More about Bell Shimada–the man, not the ship

Bell Shimada, photo courtesy of the University of Washington School of Aquatic and Fishery Sciences.

It was great to see the Bob Hitz post in this collection of stories the University of Washington School of Aquatic Sciences and Fisheries has been publishing as part of its centennial.  They have published a biographical sketch of Bell Shimada, adding much information about what has been available about this scientist who died in a plane crash in 1958. If his name sounds familiar, he’s been commemorated by a research vessel home ported at Newport, but his personal story should be more widely known.

The post provides much information that is new to us, and we’ve been interested in him since we first found his translations of Japanese fishery documents when we were working on our thesis in the late 1990s. He popped up again when we were researching the Supreme Commander Allied Powers documents at the national archives. And when we started to look at O. E. Sette, there he was again, stationed in Honolulu, at a time of enormously stimulating work in what we now call fisheries oceanography.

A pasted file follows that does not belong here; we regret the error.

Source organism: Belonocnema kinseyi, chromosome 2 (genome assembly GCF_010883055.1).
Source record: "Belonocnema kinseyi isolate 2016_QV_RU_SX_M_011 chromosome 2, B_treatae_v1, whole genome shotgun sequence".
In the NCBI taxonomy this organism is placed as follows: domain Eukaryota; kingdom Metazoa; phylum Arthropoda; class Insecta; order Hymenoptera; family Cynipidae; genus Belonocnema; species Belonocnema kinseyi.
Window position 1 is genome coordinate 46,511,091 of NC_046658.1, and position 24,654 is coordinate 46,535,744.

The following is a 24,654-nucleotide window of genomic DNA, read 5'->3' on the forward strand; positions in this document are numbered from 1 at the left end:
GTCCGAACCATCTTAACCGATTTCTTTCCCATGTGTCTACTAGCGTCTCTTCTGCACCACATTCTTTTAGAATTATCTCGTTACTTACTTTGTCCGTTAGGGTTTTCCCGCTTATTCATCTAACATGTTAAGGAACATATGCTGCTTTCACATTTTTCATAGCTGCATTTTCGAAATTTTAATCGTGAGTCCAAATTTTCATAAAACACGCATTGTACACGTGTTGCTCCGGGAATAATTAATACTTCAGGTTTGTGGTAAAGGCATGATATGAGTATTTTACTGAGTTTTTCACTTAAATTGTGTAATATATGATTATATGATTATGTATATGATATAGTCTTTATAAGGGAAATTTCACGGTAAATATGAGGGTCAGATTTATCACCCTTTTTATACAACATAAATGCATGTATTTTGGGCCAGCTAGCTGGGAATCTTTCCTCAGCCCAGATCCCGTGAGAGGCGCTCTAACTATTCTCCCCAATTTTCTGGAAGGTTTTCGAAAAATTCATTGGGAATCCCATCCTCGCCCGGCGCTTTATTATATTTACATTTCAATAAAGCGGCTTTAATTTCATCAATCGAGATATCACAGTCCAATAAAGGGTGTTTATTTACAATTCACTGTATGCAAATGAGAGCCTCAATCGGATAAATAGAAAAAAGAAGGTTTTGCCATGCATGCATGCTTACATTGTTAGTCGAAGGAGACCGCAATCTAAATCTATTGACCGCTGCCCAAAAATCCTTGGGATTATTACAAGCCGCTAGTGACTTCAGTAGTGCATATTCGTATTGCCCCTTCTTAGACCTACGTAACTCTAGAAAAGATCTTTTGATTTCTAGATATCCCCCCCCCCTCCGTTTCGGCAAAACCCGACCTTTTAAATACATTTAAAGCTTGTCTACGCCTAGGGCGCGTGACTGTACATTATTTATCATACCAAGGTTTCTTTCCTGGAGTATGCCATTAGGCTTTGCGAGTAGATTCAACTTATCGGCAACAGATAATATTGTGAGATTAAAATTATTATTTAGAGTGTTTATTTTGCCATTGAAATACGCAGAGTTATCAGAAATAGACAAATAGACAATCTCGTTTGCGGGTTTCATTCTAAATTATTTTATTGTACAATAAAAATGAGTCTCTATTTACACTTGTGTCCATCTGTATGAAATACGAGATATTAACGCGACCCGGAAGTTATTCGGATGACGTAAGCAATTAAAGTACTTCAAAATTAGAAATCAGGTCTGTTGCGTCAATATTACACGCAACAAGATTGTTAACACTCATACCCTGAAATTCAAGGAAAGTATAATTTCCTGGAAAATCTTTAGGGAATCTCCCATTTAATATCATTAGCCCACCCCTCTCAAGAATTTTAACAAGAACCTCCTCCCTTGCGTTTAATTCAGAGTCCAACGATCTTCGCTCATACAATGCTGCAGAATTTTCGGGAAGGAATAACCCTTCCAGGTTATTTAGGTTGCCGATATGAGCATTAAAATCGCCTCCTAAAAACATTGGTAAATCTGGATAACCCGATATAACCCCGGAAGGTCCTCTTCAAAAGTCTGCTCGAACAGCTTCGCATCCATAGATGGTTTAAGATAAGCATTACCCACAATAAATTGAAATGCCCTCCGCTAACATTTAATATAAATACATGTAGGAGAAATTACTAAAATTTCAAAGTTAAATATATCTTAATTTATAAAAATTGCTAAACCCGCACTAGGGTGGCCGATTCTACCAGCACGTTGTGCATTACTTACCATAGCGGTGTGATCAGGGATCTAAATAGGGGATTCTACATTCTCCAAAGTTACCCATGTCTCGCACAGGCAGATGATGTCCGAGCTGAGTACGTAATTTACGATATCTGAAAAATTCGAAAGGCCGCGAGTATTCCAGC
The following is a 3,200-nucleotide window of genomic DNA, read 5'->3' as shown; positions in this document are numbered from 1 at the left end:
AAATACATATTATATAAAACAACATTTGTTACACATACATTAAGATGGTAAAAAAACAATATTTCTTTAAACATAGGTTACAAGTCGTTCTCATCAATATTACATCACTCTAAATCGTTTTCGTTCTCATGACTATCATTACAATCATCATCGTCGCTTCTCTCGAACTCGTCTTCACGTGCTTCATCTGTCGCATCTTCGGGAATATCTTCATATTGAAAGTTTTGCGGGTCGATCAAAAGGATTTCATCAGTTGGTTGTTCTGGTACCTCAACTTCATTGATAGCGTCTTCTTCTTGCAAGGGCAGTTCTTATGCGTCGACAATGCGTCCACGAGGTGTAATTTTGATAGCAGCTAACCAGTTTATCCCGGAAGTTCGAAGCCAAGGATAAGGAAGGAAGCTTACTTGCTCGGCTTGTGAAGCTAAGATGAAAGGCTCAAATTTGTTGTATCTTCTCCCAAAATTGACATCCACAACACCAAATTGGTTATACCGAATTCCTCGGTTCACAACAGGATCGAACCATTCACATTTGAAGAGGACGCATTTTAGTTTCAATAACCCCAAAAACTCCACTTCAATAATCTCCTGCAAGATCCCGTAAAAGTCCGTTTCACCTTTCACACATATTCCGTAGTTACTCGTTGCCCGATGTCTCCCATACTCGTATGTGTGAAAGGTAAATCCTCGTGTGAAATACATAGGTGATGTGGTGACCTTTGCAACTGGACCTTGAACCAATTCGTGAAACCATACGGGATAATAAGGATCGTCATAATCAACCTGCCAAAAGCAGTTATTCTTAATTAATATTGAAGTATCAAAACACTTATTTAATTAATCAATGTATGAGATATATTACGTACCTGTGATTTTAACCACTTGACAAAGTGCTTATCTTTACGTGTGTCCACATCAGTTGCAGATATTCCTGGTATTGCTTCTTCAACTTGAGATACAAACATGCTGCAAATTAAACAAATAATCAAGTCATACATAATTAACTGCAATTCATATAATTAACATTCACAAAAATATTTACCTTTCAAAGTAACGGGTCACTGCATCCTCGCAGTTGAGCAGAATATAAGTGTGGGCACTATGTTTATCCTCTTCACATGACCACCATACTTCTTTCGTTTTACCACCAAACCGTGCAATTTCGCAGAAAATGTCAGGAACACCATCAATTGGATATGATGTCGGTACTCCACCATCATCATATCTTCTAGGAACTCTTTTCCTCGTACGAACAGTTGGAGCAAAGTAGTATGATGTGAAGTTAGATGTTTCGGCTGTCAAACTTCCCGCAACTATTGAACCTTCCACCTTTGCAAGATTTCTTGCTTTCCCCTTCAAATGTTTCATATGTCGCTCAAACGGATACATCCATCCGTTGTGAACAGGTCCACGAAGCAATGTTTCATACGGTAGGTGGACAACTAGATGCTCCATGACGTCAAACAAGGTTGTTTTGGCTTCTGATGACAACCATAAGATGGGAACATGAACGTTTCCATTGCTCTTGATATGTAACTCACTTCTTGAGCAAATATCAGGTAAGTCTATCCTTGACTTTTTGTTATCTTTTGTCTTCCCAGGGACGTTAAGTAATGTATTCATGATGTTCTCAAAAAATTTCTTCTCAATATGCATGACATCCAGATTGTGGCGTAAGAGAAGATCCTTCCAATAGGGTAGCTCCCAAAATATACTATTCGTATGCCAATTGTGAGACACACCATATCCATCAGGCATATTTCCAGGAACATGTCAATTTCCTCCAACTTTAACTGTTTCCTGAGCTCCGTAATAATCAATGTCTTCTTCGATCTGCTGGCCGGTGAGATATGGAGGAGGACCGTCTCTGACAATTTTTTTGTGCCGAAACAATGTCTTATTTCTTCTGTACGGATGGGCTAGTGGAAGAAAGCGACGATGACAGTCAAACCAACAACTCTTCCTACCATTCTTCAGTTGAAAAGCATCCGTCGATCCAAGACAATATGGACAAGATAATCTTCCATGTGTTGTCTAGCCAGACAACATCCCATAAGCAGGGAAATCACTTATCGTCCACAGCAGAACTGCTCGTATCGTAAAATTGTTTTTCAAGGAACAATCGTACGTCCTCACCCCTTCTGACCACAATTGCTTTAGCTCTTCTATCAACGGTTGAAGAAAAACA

There is much valuable information here about his career at the University of Washington, cut short by the University’s expulsion of Japanese students in 1942 and his internment in Minidoka, Idaho. He volunteered for combat and was sent to the Pacific, ultimately arriving in Tokyo as part of the Occupation. After the war, he worked with Sette in the Honolulu, before accepting a job at the newly created Inter-America Tropical Tuna Commission in La Jolla.


About finleyc

I'm a writer and a historian of science. I'm interested in the intersection of science and policy in the oceans, and especially around fishing.
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